My experience helping a fellow subway passenger shows that even in a city full of strangers others in need don’t have to suffer all alone.
For I was an hungred, and ye gave me meat: I was thirsty, and ye gave me drink: I was a stranger, and ye took me in:
Naked, and ye clothed me: I was sick, and ye visited me: I was in prison, and ye came unto me.
Then shall the righteous answer him, saying, Lord, when saw we thee an hungred, and fed thee? or thirsty, and gave thee drink?
When saw we thee a stranger, and took thee in? or naked, and clothed thee?
Or when saw we thee sick, or in prison, and came unto thee?
And the King shall answer and say unto them, Verily I say unto you, Inasmuch as ye have done it unto one of the least of these my brethren, ye have done it unto me.
A few months after we moved to New York, I was on the L train on my way to school in the morning. I was standing near one of the doors when I realized something was happening near the next set of doors. I’m not sure if I heard something, or if I noticed everyone else looking, but I looked in that direction and realized that a girl, probably in middle school, was throwing up on the floor. No one moved. She was by herself (meaning that she wasn’t with a friend or a parent, though obviously she wasn’t actually all alone). I couldn’t believe that no one was doing anything at all. Some people looked at her, and others sort of tried to ignore her. But no one did or said anything. So I walked over and asked if I could do something for her. Of course I couldn’t really do much; what can you ever do for someone who’s throwing up? But one thing you can do is make sure they don’t feel all alone, which I’m sure she did at that moment. She asked if I had a tissue. I didn’t, so I asked everyone else around if they had one. Three or four people offered up tissues and napkins. Another lady offered her a cough drop to take the taste out of her mouth. I asked if she was going to school or going home, and she said she had to go to school because she had a test. For goodness’ sake, she did not need to go to school, and I told her that her teacher wouldn’t mind her staying home if she’s sick, but she said she had to go.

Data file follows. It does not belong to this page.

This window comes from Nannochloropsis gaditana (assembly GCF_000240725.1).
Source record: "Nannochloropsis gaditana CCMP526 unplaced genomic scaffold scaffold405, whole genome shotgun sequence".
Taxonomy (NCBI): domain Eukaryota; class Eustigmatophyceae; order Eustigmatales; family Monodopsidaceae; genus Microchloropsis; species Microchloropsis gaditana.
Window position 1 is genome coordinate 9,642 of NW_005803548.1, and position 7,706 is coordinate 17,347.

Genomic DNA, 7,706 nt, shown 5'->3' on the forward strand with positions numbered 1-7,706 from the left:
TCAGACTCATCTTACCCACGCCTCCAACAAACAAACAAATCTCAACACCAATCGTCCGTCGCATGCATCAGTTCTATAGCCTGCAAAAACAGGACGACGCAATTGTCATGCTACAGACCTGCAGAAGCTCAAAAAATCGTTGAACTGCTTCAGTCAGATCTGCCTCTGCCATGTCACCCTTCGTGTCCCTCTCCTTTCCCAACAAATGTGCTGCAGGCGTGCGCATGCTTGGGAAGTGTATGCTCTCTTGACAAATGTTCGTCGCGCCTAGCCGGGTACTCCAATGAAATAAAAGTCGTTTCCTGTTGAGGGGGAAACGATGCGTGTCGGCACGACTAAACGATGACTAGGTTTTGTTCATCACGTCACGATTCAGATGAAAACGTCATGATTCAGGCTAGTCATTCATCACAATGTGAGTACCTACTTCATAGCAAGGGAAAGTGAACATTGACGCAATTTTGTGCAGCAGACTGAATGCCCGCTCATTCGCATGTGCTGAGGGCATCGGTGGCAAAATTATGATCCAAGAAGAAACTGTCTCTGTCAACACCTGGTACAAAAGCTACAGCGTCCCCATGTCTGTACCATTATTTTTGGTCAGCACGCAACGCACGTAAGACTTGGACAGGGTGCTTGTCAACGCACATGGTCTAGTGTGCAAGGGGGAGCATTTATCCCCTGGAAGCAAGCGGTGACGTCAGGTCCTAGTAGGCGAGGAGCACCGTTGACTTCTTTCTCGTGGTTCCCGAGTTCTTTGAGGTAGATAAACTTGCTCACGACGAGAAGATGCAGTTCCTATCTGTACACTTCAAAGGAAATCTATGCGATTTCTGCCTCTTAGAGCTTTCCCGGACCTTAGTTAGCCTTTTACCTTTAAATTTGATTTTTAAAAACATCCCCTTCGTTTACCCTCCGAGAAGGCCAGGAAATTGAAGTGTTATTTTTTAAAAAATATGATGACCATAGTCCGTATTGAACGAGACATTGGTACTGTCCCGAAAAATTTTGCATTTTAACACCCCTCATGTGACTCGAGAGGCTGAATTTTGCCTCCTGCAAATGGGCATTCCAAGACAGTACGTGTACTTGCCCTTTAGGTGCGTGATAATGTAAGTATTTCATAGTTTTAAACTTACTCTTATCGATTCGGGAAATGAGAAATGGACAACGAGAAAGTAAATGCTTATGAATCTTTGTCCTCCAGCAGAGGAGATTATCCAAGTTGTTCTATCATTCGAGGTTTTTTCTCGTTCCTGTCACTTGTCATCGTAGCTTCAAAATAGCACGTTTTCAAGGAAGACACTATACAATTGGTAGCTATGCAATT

I have thought before that it would be kind of awful for my water to break on the subway when I’m “all alone,” meaning that everyone around me is a stranger. It is just beyond awkward to have some kind of sudden physical problem, especially a messy one, around strangers. I decided that if I ever see a woman’s water break in public, I will introduce myself and hang out with her until she gets where she needs to go or someone she knows arrives, because I know I wouldn’t want to be “all alone” in a situation like that. Very often, we can’t fix someone’s problems, but we can be there with them so they don’t have to deal with those problems alone.
Susan shared this story with our family in family home evening on 4 August 2014.
Yusuke Toyoda/Flickr (CC BY-SA 2.0)